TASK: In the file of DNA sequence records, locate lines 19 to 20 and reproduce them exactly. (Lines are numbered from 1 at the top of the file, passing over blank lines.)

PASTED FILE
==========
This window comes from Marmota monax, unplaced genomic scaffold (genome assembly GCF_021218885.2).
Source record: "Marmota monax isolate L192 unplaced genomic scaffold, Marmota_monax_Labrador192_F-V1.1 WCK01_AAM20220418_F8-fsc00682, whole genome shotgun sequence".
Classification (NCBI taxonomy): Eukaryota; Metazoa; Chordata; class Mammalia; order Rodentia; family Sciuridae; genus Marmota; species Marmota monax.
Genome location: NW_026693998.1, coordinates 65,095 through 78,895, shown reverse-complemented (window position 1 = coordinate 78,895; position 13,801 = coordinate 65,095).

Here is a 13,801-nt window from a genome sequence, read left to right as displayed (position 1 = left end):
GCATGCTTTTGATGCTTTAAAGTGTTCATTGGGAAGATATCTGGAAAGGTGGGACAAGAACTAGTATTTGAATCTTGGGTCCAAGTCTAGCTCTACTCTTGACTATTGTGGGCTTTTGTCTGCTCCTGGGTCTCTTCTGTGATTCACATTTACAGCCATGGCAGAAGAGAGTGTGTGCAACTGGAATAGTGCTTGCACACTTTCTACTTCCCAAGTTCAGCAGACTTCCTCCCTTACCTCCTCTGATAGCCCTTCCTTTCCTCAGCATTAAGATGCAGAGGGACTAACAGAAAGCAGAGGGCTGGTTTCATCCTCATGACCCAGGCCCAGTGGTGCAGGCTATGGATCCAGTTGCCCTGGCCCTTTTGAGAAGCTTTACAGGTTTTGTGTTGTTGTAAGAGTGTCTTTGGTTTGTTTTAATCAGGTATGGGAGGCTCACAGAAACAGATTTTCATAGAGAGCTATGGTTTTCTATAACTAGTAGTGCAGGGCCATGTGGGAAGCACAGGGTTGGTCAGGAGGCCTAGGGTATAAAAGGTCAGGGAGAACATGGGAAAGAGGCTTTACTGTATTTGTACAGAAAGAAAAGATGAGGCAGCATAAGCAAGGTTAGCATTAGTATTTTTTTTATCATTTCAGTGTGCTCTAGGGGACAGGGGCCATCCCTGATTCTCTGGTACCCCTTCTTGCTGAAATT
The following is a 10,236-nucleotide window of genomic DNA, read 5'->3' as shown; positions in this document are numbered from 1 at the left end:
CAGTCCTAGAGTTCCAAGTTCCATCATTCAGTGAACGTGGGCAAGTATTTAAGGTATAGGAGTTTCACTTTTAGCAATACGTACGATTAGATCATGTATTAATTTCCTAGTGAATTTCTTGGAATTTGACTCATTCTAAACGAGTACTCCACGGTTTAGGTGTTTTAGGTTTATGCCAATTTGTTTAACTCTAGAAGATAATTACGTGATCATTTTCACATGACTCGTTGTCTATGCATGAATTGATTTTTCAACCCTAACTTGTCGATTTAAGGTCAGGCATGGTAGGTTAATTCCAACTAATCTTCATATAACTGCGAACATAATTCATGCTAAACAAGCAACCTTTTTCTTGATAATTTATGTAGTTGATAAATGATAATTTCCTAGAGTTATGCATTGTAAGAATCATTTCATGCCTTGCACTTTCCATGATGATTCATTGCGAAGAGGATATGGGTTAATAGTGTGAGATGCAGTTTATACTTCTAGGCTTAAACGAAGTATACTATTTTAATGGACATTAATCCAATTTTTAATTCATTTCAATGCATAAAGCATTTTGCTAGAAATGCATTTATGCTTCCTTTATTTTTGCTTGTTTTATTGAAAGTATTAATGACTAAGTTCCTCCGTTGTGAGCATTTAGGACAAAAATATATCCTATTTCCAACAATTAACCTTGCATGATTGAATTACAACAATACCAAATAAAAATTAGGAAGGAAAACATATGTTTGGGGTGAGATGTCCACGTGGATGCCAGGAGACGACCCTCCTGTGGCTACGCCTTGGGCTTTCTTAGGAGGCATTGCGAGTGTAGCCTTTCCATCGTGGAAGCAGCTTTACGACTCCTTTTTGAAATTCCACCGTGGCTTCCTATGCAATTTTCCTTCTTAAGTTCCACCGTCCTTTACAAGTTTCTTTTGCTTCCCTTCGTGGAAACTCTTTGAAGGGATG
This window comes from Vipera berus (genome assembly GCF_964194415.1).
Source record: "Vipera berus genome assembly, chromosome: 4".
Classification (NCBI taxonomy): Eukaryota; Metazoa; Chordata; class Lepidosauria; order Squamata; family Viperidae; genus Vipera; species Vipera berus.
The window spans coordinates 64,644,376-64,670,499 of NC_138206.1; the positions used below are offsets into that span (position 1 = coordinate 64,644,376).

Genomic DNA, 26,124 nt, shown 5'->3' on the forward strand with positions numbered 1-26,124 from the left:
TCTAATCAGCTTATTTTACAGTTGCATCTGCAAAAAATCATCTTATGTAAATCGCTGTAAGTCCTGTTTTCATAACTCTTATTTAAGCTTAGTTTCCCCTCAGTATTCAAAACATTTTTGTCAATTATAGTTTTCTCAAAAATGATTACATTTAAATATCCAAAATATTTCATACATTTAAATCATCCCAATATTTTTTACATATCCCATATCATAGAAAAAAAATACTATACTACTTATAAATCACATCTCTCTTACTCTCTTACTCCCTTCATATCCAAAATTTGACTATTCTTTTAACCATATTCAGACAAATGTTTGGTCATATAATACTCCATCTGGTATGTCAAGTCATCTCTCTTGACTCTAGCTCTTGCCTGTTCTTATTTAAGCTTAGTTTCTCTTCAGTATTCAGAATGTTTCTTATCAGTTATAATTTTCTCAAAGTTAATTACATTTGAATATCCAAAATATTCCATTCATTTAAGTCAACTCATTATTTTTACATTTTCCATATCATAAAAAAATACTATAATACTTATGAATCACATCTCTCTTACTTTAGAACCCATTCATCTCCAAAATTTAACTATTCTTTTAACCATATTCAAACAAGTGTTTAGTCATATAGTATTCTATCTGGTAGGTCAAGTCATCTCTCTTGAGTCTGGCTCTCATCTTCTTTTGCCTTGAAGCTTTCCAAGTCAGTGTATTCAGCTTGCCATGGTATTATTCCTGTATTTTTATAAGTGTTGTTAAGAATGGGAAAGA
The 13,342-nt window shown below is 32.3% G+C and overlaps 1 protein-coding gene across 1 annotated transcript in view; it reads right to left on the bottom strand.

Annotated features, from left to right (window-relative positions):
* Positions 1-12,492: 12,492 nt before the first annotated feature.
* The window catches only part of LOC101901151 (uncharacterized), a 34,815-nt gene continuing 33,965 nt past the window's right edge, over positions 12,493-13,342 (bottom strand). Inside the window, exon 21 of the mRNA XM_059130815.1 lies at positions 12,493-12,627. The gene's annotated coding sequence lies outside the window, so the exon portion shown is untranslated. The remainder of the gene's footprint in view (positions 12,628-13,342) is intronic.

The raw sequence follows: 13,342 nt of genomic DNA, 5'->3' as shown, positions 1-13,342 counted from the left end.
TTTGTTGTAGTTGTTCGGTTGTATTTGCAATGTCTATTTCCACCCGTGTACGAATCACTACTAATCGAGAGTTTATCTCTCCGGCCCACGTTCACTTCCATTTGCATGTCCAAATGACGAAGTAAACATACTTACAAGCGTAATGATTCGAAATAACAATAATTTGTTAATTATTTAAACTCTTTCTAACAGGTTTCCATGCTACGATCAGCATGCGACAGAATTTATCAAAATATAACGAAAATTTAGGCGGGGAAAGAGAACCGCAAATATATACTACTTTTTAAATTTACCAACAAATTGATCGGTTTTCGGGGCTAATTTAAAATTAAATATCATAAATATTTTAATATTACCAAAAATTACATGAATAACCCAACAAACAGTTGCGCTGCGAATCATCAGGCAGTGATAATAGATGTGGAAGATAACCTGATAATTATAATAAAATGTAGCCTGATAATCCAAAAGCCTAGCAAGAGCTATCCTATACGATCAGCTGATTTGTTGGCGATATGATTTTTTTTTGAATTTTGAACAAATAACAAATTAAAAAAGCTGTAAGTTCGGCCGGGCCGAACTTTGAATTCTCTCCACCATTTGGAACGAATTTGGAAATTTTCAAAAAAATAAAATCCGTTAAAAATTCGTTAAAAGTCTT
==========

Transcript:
The raw sequence follows: 13,342 nt of genomic DNA, 5'->3' as shown, positions 1-13,342 counted from the left end.
TTTGTTGTAGTTGTTCGGTTGTATTTGCAATGTCTATTTCCACCCGTGTACGAATCACTACTAATCGAGAGTTTATCTCTCCGGCCCACGTTCACTTCCATTTGCATGTCCAAATGACGAAGTAAACATACTTACAAGCGTAATGATTCGAAATAACAATAATTTGTTAATTATTTAAACTCTTTCTAACAGGTTTCCATGCTACGATCAGCATGCGACAGAATTTATCAAAATATAACGAAAATTTAGGCGGGGAAAGAGAACCGCAAATATATACTACTTTTTAAATTTACCAACAAATTGATCGGTTTTCGGGGCTAATTTAAAATTAAATATCATAAATATTTTAATATTACCAAAAATTACATGAATAACCCAACAAACAGTTGCGCTGCGAATCATCAGGCAGTGATAATAGATGTGGAAGATAACCTGATAATTATAATAAAATGTAGCCTGATAATCCAAAAGCCTAGCAAGAGCTATCCTATACGATCAGCTGATTTGTTGGCGATATGATTTTTTTTTGAATTTTGAACAAATAACAAATTAAAAAAGCTGTAAGTTCGGCCGGGCCGAACTTTGAATTCTCTCCACCATTTGGAACGAATTTGGAAATTTTCAAAAAAATAAAATCCGTTAAAAATTCGTTAAAAGTCTT